On the Skipping of Text in Earlier Chapters

I'm just catching up on this week's session (214) after being at work during the recording (as usual unfortunately). About 20 mins in, Corey wonders which paragraph of text was the last one we skipped.

I actually have quite a thorough answer to this! A while ago I was inspired by EvilDrCannon's graphs of how the classes were progressing, and decided to do some analysis of our progress myself. I used an e-copy of the text to highlight which portions of the text were covered in which session, and which were skipped altogether during the earlier sessions. I've done this for all of Book I, but then paused at Book II for a breather. Sometime soon I will pick this back up along with my other work on the web project.

Anyway...
The last paragraph not covered in any episode is in Chapter 10: Strider.

‘A letter for me from Gandalf !’ cried Frodo.
‘Ah!’ said Mr. Butterbur. ‘Then your right name is Baggins?’
‘It is,’ said Frodo, ‘and you had better give me that letter at once, and explain why you never sent it. That’s what you came to tell me, I suppose, though you’ve taken a long time to come to the point.’
Poor Mr. Butterbur looked troubled. ‘You’re right, master,’ he said, ‘and I beg your pardon. And I’m mortal afraid of what Gandalf will say, if harm comes of it. But I didn’t keep it back a-purpose. I put it by safe. Then I couldn’t find nobody willing to go to the Shire next day, nor the day after, and none of my own folk were to spare; and then one thing after another drove it out of my mind. I’m a busy man. I’ll do what I can to set matters right, and if there’s any help I can give, you’ve only to name it.


This one might just be a slide that was skipped accidentally between sessions 55 and 56, as by this point we had long been reading every passage.
Before this, the last paragraph skipped was in session 19, in Chapter 5: A Conspiracy Unmasked.

‘I should think you were making it all up,’ said Merry, ‘if I had not seen that black shape on the landing-stage – and heard the queer sound in Maggot’s voice. What do you make of it all, Frodo?’

There are several other paragraphs skipped during that session, and pretty much every session before then skips over some text.
I figured out the percentage of words skipped per chapter:
1 = 55%
2 = 23%
3 = 39%
4 = 27%
5 = 18%
And from then on we discussed every passage, except that one accidental paragraph in Ch 10.

In all, we have 14,397 words skipped that we need to go back to someday, which for reference is approx 2,000 less than the Council of Elrond. Plenty to look forward to once we finish Return of the King!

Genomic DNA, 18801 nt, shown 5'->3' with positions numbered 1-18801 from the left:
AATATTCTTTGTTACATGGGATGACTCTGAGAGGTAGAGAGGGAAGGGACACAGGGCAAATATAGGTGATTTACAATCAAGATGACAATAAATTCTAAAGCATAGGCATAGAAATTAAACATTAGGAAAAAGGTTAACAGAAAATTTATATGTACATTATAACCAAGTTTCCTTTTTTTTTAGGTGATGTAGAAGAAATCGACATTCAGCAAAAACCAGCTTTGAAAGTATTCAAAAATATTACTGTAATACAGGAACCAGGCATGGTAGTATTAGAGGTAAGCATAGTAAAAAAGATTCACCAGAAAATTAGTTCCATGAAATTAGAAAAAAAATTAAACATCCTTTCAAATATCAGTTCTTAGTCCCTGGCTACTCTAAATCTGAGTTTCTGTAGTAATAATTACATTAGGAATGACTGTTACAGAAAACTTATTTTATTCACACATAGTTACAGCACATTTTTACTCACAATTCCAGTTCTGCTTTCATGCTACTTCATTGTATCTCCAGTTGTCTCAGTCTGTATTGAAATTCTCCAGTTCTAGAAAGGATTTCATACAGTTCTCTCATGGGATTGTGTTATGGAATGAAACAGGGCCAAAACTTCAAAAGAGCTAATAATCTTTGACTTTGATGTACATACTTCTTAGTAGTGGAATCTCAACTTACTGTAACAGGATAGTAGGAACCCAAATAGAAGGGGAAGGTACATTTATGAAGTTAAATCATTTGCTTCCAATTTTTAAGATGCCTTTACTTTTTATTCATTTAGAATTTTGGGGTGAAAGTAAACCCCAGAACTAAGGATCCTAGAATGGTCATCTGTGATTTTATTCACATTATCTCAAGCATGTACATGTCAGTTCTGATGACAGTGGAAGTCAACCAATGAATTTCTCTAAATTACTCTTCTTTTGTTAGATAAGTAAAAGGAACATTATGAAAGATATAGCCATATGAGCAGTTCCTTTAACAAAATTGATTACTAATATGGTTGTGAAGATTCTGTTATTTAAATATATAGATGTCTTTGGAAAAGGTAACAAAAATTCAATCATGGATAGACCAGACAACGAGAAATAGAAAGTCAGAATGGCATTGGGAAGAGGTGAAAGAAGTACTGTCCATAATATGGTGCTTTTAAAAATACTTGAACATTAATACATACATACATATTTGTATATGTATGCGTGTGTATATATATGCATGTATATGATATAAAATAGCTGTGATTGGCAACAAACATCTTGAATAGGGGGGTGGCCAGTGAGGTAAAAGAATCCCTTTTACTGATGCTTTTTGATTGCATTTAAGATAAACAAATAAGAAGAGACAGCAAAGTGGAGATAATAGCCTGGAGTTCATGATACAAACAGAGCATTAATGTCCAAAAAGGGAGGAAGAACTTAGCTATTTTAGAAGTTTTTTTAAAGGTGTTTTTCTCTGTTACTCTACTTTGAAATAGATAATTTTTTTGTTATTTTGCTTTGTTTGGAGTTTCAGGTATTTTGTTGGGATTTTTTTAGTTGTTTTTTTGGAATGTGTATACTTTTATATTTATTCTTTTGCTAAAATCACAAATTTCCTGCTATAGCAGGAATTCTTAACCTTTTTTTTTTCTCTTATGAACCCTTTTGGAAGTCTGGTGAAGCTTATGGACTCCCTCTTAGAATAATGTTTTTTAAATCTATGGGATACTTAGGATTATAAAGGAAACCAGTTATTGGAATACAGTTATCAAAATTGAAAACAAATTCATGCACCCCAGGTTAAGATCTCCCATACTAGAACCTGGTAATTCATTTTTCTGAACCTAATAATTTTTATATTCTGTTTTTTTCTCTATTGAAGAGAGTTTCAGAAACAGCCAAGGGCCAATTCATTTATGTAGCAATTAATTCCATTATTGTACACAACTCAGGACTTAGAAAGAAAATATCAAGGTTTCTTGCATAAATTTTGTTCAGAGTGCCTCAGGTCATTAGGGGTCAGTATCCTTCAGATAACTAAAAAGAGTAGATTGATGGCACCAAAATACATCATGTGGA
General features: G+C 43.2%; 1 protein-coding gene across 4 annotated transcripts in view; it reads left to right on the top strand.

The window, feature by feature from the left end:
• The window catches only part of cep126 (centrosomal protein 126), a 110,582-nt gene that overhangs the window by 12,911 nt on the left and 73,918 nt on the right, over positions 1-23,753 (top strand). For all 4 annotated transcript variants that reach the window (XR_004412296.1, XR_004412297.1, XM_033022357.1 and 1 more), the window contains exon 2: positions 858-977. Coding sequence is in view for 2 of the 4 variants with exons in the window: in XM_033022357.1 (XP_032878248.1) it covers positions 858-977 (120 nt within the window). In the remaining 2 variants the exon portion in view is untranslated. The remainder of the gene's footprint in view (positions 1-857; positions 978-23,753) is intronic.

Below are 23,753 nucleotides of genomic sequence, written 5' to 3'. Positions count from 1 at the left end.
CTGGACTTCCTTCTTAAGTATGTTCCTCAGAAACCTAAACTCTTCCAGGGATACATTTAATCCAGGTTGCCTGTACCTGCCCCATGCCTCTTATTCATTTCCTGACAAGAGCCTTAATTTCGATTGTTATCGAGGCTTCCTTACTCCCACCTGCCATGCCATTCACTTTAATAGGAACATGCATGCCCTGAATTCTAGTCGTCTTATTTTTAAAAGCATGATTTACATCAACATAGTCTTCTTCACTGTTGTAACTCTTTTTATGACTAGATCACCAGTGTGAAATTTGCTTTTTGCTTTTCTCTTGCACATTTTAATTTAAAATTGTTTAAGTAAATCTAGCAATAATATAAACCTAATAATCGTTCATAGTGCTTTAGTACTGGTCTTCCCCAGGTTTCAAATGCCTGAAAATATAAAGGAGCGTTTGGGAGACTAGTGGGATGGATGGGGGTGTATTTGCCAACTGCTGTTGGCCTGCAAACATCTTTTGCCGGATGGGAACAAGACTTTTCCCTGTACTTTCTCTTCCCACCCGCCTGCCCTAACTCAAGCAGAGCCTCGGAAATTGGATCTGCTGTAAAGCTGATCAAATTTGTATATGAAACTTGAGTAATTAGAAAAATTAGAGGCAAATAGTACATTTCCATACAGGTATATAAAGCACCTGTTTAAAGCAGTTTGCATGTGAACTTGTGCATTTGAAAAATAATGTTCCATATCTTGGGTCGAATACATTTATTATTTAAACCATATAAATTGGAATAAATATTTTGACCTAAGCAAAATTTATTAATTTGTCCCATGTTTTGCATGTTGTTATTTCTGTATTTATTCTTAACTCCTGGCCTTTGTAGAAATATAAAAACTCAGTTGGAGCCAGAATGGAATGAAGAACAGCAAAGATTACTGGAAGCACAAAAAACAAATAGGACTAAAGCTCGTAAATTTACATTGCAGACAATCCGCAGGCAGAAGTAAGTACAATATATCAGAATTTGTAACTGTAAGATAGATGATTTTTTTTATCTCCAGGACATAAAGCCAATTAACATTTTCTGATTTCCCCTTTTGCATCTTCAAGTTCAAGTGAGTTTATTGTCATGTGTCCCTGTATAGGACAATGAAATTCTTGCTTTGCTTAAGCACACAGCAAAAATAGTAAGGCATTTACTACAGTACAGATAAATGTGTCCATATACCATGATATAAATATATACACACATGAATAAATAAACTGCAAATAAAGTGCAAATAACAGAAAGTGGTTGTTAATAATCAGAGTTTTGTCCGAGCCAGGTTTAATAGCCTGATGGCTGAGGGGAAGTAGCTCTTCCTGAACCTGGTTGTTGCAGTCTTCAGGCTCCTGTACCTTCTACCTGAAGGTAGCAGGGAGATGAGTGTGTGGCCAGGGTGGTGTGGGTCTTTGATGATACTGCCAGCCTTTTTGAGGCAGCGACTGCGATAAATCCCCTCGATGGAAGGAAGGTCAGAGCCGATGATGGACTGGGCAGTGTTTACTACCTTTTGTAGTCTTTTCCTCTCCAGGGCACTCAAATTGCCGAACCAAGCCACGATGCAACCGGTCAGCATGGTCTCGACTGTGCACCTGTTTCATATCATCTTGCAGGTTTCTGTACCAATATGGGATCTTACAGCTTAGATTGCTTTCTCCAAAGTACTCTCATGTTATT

Timdalf

Active Member
OK Prof Corey and Smaug the Mighty are both quite off in their recall. Prof Corey a bit too early and Smaug t M a bit too late.
Here is my response to the Session 214's question about pacing....
I have kept a detailed record of which paragraphs were covered in which Session. I have them all marked and labeled in a throwaway copy of LotR. The change from discontinuous excerpts to Read Through Every Word started in Session #19. There were 5 slides for Session 19 covering part of Chapter 4 "A Conspiracy Unmasked" The last (intentionally) skipped words were between Slides c & d (out of a-e)
The last skipped passage (btwn slides) was:
'I should think you were all making it up,' said Merry, 'if I had not seen that black shape on the landing-stage - and heard the queer sound in Maggot's voice. What do you make of it all, Frodo?'
This is somewhere about 100 pages into the book (in the edition I marked up, p. 102).
Of course, at this time the pace was a good deal quicker (hastier?) ;) than it became later. There were 5-7 slides per Session, not 1 or maybe 2.
So the cataclysmic event that led to this Treebeardesque and glacial consideration of the text came with the shock to Frodo to find his fellow Hobbits were all in on a benevolent conspiracy to keep a loving eye on his actions! It is in the two slides after the above missing passage, that the whole subject of the Chapter is revealed. And those two slides are continuous and so will all slides ever thereafter!
 
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